And why did Abraham produce Ishmael? Was that out of rebellion? No. Abraham produced Ishmael out of a sincere attempt to do the will of God.
Don't commit yourself to the will of God; commit yourself to God and you see His will as the direction. But it's a compass, not a map. Move in this direction and as you do so, let God alter it, do what He wants to do, because what He is doing is probably quite different to what you expected He might do.
And again and again the plans go off track, but be waiting and be watching. Don't waste your time in prison getting bitter about the fact that you were imprisoned in the first place. Don't waste your time in prison becoming embittered by the fact that it was Christians in Jerusalem who started the rumours that led to Paul's arrest (that he was anti- Moses, which he wasn't).
You know sometimes things go wrong and we get hurt by the fact that things go wrong and we either respond humbly before God and say, "God, this was not in my schedule, it's not what I wanted, it's not what I planned, but I thank You. Nothing takes You by surprise. I trust You in this."
Or you can become angry, you can become bitter, and I know Christian people for whom in their hearts has come this bitter root because, when plans changed, when things went wrong, when the unexpected happened, instead of responding to it graciously and understanding God in His wonderful wisdom and sovereignty is working out some other purpose here, they respond with anger because of the frustration of it, because of the pain of it, and they become bitter. And I have seen it happen again and again. And it's a hard root, this root of bitterness, to deal with.
So be waiting - it's God's agenda. And God could entrust Paul with this because Paul was able to say, by the way, earlier in Chapter 20, he said in Verse 24,
"I consider my life worth nothing to me, if only I may finish the race."
In other words, says Paul, "My life means nothing to me. So if my life means nothing to me, it doesn't matter if I live or die, it doesn't matter if I am free or in prison. The only problem comes when your life does matter to you. And it's a liberating point to come to, to say, "Lord, I want no agenda but Yours in my life. And if I die this week, I did this week with a smile on my face. I am happy to die this week because that is under Your purposes okay.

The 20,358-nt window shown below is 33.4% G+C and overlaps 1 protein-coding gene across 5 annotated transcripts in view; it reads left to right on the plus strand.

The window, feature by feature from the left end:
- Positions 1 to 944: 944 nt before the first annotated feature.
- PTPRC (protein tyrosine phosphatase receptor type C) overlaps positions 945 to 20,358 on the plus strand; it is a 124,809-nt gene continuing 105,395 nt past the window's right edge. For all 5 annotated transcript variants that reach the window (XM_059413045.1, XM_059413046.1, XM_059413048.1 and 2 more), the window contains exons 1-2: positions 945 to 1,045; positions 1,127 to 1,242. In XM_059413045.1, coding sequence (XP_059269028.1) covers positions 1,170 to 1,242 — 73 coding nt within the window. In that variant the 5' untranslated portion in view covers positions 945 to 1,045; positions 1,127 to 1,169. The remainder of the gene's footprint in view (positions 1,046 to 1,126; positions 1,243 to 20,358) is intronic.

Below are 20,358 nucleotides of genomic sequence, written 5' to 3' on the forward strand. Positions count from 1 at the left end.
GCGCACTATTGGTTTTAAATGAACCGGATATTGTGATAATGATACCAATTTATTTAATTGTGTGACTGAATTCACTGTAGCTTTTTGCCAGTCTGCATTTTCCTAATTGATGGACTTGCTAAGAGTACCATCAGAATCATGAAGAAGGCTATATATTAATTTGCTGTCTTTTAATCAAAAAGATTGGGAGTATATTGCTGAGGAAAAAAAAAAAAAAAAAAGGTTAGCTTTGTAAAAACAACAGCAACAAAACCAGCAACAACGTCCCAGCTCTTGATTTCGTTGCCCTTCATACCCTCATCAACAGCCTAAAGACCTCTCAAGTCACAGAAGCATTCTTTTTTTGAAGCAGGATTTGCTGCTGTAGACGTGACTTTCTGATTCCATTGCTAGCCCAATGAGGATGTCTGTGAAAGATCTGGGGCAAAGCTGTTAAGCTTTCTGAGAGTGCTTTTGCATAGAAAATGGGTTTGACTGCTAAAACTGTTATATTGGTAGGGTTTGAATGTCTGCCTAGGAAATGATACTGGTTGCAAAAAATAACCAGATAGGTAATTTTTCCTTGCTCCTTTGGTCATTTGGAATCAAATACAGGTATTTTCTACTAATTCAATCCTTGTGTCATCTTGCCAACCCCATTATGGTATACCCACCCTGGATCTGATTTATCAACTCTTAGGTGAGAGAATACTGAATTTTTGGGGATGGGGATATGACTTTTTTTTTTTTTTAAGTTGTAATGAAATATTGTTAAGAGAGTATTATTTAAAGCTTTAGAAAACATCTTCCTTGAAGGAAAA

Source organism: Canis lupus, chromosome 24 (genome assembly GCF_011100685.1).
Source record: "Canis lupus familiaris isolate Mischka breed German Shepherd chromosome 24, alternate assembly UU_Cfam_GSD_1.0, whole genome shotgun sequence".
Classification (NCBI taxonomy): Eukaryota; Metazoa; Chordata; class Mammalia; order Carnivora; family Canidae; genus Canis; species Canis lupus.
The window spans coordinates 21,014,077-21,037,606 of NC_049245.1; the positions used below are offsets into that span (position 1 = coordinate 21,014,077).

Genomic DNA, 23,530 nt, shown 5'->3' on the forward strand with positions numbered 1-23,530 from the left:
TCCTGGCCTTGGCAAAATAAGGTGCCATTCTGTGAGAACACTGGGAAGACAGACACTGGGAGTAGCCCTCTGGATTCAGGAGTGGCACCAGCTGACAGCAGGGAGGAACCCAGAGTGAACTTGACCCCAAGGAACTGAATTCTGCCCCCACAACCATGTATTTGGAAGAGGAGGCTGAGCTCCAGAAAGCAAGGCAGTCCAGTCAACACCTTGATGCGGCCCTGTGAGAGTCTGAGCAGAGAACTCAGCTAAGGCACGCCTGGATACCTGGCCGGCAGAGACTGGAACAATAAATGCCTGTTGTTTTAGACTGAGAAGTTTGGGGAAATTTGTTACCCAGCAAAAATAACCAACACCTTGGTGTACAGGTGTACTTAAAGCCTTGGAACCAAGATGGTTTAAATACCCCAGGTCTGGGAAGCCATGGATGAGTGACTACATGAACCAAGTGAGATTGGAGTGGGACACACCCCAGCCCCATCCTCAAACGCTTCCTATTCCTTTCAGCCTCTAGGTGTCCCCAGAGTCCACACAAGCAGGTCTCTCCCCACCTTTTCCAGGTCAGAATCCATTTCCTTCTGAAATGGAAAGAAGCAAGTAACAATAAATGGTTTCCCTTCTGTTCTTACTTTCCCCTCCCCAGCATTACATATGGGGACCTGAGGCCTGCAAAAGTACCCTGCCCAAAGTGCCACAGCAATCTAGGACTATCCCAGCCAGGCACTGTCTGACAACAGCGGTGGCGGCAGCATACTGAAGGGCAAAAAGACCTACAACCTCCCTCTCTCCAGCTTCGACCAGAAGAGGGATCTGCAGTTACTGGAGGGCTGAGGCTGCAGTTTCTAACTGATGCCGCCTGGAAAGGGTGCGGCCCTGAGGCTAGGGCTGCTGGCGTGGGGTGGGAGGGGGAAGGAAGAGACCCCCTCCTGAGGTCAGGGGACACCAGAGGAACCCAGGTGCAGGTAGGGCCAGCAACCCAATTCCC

If I am not where I wanted to be next week that's okay. If the role I play I play no longer, that's okay, because my security, my meaning, my purpose is not wrapped up in what I do, not wrapped up in where I am; it's wrapped up only in the purposes of God.
So my life means nothing to me. That's why it was no big issue when they said, "Paul, don't go to Jerusalem; you're going to get into trouble." No big issue to say, "No, no, we'll go because my life is worth nothing to me."
And later in Chapter 21 he says in Verse 13,
"Why are you weeping and breaking my heart? I am ready not only to be bound, but also to die in Jerusalem for the name of the Lord Jesus."
"Hey, don't worry about me being bound up in Jerusalem (which is what Agabus had told him). I am happy to die in Jerusalem if it's for the name of the Lord Jesus, for His purposes, for His plans."
You know it's a liberating, liberating way to live. And it's not pie in the sky. This is real Christian living.
So be waiting, be watching - keep your eyes open. Thirdly, be willing.
Be willing to allow God to put you in His place, at His time, however different that may be. It seems to me in Chapter 21 that when the believers in Tyre, through the Spirit, urged Paul not to go to Jerusalem, it seems to me the Spirit seems to be giving Paul an option.
Now you may have a different view of this, and that's okay. But trying to weigh up the various possible explanations for being compelled by the Spirit on the one hand and through the Spirit being told not to go to Jerusalem on the other hand, it seems that the Spirit of God is saying, "Yes, I want you to go to Jerusalem but Paul, I will never frog march you there. I am giving you an option, a way out."
You see the Holy Spirit is not schizophrenic; He's giving him an option. And that's when Paul's response is, "I am ready to die in Jerusalem - that is not the issue - for the name of our Lord Jesus."
You know it's very interesting when God leads us - and thinking this week in preparing this message, thinking back over the main areas of my own life where God has led me, that at the time of making the decision there was always a very good reason to do something else or to not make that decision.
When I was 18 and I left school - and I have referred to this many times in one way or another - I went to live in Africa for a couple of years to work there. And I did believe it was the right thing to do.
But as we got close to the time of going, I began to think, no, this is not the best thing to do. Along with a friend, we had started a youth club for young people in our village in England and some of them were coming to Christ. And we had other people helping us but I didn't want to leave them, I didn't want to leave the excitement of what was going on.